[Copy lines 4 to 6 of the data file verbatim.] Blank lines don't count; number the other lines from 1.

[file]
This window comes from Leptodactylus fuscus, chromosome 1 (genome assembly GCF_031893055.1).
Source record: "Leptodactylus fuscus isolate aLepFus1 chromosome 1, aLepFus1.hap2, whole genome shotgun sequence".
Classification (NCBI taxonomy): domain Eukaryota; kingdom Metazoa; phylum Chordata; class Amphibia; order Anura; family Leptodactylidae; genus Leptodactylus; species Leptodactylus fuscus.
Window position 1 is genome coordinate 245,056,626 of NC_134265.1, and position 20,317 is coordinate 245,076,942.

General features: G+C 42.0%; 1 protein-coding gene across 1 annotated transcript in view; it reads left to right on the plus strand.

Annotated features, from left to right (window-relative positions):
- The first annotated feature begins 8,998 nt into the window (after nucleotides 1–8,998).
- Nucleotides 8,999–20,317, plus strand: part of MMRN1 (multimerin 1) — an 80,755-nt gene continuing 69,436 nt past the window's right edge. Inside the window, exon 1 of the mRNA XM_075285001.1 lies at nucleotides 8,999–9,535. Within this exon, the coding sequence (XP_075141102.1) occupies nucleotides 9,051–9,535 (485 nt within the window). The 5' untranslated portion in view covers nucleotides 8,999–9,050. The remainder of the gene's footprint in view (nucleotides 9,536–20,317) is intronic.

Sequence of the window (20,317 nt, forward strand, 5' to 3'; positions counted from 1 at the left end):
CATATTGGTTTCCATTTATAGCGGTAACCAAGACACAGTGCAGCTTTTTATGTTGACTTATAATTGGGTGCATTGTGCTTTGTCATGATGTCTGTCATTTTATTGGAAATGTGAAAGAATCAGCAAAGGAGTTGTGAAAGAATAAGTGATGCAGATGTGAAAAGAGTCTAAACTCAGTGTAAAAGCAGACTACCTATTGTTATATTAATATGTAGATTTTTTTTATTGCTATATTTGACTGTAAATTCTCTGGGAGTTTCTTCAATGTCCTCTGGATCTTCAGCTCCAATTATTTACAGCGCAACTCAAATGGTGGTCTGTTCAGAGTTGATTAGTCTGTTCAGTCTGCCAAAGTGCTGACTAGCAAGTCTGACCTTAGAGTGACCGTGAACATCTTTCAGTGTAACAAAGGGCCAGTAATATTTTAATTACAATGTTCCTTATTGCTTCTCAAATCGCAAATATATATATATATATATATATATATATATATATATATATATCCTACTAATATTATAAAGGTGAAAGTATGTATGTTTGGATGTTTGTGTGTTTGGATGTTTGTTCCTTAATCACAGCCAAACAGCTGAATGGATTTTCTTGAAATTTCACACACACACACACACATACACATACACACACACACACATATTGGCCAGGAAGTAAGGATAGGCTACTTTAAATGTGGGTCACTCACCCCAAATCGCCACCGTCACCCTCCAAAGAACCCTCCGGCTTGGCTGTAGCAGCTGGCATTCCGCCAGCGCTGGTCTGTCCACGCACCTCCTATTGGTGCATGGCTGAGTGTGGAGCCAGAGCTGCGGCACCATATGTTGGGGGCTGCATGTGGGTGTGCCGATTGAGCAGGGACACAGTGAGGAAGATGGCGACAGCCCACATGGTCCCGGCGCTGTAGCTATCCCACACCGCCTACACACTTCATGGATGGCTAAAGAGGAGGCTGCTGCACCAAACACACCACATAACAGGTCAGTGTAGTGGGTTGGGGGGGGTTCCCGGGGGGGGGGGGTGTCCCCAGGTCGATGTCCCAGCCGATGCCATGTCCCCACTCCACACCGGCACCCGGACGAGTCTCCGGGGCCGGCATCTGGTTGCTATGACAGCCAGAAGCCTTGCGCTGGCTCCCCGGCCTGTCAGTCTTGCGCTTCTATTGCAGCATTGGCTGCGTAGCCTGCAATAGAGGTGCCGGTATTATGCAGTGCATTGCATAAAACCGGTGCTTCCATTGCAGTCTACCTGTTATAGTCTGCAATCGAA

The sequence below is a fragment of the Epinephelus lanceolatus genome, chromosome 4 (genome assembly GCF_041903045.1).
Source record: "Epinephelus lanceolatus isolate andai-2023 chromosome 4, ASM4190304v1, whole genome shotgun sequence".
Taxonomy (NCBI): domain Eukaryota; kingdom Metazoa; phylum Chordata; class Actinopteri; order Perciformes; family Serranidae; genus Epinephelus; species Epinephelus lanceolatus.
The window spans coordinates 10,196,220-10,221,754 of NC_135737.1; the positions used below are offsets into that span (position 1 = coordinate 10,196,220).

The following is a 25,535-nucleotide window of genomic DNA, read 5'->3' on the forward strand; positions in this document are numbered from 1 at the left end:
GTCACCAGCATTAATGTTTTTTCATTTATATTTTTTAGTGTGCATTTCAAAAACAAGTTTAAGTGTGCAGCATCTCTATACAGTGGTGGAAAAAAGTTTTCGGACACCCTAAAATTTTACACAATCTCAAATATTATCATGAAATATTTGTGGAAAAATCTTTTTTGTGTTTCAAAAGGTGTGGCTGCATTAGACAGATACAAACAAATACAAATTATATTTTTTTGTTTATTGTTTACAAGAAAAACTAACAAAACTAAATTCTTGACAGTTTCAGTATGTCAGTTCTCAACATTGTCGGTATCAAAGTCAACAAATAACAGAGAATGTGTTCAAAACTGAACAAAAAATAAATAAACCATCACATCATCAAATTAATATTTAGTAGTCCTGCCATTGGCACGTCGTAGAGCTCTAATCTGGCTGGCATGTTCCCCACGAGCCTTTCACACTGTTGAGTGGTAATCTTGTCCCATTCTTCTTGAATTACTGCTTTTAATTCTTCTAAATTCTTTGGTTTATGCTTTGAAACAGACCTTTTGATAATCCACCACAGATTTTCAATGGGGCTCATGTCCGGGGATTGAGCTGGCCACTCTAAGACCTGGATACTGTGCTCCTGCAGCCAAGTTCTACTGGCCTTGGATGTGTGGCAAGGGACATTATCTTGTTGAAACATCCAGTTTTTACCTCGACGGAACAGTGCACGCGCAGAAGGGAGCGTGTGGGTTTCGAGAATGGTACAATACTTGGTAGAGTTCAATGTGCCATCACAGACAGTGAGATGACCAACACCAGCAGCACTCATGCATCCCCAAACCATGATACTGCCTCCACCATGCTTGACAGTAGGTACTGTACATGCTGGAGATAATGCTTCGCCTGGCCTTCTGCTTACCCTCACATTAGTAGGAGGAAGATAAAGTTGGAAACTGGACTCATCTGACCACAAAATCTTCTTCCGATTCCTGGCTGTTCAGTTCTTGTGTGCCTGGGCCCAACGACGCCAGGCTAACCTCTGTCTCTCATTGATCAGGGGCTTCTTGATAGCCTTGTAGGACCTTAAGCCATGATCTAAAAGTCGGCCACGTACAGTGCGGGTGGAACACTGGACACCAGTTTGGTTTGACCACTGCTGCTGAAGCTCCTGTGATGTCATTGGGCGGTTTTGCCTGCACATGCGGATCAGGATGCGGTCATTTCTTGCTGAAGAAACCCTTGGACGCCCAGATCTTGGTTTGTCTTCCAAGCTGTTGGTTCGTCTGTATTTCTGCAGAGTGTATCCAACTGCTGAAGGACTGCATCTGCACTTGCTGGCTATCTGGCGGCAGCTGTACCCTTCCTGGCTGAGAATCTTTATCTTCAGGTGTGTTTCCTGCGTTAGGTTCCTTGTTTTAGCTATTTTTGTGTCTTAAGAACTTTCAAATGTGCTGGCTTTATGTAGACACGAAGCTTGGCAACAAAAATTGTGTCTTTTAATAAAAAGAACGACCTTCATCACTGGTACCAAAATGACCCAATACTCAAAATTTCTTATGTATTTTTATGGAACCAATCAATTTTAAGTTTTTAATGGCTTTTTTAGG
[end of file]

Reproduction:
Window position 1 is genome coordinate 245,056,626 of NC_134265.1, and position 20,317 is coordinate 245,076,942.

General features: G+C 42.0%; 1 protein-coding gene across 1 annotated transcript in view; it reads left to right on the plus strand.

Annotated features, from left to right (window-relative positions):